The City also participated in many local events, including the 350 Day of Action and Earth Hour. This spring we’re looking forward to rolling out a climate action campaign to help educate the community about how to take everyday actions to reduce our impact on climate change. Stay tuned!
City sells carbon credits: This summer BPS completed the final phase of two carbon-reduction projects funded through carbon-offset revenue from The Climate Trust between 2002 and 2009. The first improved the energy efficiency of more than 15,000 apartment units by working with owners and managers to weatherize multifamily buildings. As a result of the project, tenants saved a total of more than $2 million each year.
The second project optimized the timing of traffic signals to improve traffic flows, reducing fuel wasted through unnecessary vehicle idling and acceleration. Carbon offset revenue funded the timing on more than 15 area roads, including SE 39th Ave., N. Williams/Vancouver, SE 82nd Ave. and outer SE Division. The improved signal timing is expected to save Portland motorists two million gallons of gasoline and $5 million in fuel costs each year.
The City of Portland received more than $1.6 million in carbon credits to implement the projects, which together avoid more than 400,000 metric tons of CO2 emissions over their lifetimes.
Youth planning program: Our youth planners are busy with two major projects to help Portland grow and empower youth to get involved. The program is releasing the Youth Engagement Manual, and the youth planning team is developing training to help youth empower other youth, and teach adults how they can support youth directly. The youth planners are also developing a youth engagement strategy for the SE 122nd Ave. Pilot Project to get youth involved in making the area a youth-friendly 20-minute neighborhood. They are currently developing focus groups to get youths' detailed opinions of the neighborhood, as well as collecting surveys from youth that live in or are familiar with the area. So far they have collected over 100 surveys. For more info visit www.portlandonline.com/bps/youth.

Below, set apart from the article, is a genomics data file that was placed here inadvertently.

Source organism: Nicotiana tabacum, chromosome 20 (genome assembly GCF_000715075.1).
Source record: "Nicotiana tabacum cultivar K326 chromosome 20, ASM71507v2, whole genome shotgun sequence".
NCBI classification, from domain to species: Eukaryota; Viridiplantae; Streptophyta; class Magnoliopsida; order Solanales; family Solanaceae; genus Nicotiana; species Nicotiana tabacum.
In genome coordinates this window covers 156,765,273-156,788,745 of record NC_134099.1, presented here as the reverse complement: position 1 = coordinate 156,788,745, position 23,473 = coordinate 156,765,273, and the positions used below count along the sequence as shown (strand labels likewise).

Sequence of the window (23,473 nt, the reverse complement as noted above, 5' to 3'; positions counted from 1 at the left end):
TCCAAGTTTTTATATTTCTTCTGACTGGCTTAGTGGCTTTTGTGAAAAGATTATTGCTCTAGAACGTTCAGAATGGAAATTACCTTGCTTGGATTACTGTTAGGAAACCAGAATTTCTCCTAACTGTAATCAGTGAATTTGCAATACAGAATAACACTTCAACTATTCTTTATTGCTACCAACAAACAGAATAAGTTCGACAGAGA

East Portland Action Plan implementation: The East Portland Action Plan(EPAP): a guide for improving livability in outer East Portland, was adopted by Portland City Council in February 2009. The action plan outlines dozens of action items and strategies for improving livability in East Portland, several of which were funded as part of the City’s 2008-09 budget, including:
Oregon Sustainability Center, the first of its kind: The Oregon Sustainability Center team made significant progress this year toward securing funding to begin development of the world’s most sustainable large scale building. As the first net-zero water and energy high-rise urban building, the OSC will house research, education, economic development efforts, nonprofit and government entities in the PSU EcoDistrict. Following the 90-day feasibility study, the OSC group, led by the Portland Sustainability Institute, is focused on an in-depth analysis of building costs, development of the leasing and ownership structures, code updates, kicking off the schematic design and continued fundraising.
Green homes, green jobs! This year we launched a groundbreaking new program called Clean Energy Works Portland, a green jobs program that provides significant financial benefits to residents, while reducing energy use and related carbon emissions. In its pilot phase, the program will help up to 500 qualified Portland homeowners finance and install energy efficiency upgrades.